Company culture is an important part of recruiting and retention at many companies. However, many startups begin with an awesome culture and fail to maintain it as they scale. Is there a way for human resources to help companies keep their culture even in a time of growth?

It's easy to maintain a strong culture when there are just 10 people in a small office. Once you gain new offices in more locations with workers across the country, it can be difficult.

Establish your culture
If you want to maintain your unique business culture, you will first need to define it, ERE Media pointed out. HR managers should collaborate with executives to determine what the company's core values are. After these have been established, figure out what each value actually looks like on the job. Think about specific times employees' behaviors reflected the brand's values.

Communicate with employees
Small companies have no problem staying in touch with their people because there are so few staff members. To maintain the same transparency and openness, companies need to work to establish communication systems that will keep staff in the loop. Internal social networks, weekly emails and face-to-face meetings help ensure everyone stays connected to the business and its core values.

Get the help of staff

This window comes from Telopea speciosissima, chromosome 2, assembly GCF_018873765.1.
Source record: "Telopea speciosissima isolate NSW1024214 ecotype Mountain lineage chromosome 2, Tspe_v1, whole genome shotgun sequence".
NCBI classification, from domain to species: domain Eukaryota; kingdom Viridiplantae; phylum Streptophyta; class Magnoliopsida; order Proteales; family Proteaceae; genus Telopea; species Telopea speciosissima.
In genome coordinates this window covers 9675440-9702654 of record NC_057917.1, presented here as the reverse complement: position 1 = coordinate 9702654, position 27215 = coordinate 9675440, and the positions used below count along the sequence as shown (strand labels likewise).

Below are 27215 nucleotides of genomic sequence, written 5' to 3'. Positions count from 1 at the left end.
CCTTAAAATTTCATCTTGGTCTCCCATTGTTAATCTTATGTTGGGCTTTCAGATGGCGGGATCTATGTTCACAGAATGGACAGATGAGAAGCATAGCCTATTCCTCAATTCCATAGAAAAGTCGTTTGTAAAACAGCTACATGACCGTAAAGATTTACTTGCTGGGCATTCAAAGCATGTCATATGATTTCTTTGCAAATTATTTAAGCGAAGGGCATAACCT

Involve employees in creating the company's culture. Let staff participate in planning events and other activities that cultivate work culture. Allow different departments to establish their own daily or weekly rituals, Inc. magazine suggested. It could be a morning huddle or weekly fitness competitions. Whatever your staff decides they want to do, give them the power to do it.

Create engagement opportunities
HR can work with management to establish opportunities for employees to connect. You can also tailor these employee engagement ideas to your unique business identity. In an interview with Business Plans, Beck Bamberger of BAM Communications suggested sending team members on "dates." Assign different employees to go on outings together. According to Bamberger‚Äč, this encourages new personal bonds and prevents cliques from forming. 

Keep looking for fit
According to Inc. magazine, one of the best ways to maintain your culture through periods of growth is to continue to hire good cultural fits. Prioritize culture in the hiring process. Once you've established your corporate values, be sure to bring them up in the hiring process.

HR is instrumental in cultivating and maintaining office culture. Growth is positive for most companies, but it's important not to lose track of the other things that make the business great.

Maintaining poster compliance with outsourced payroll

2 Jul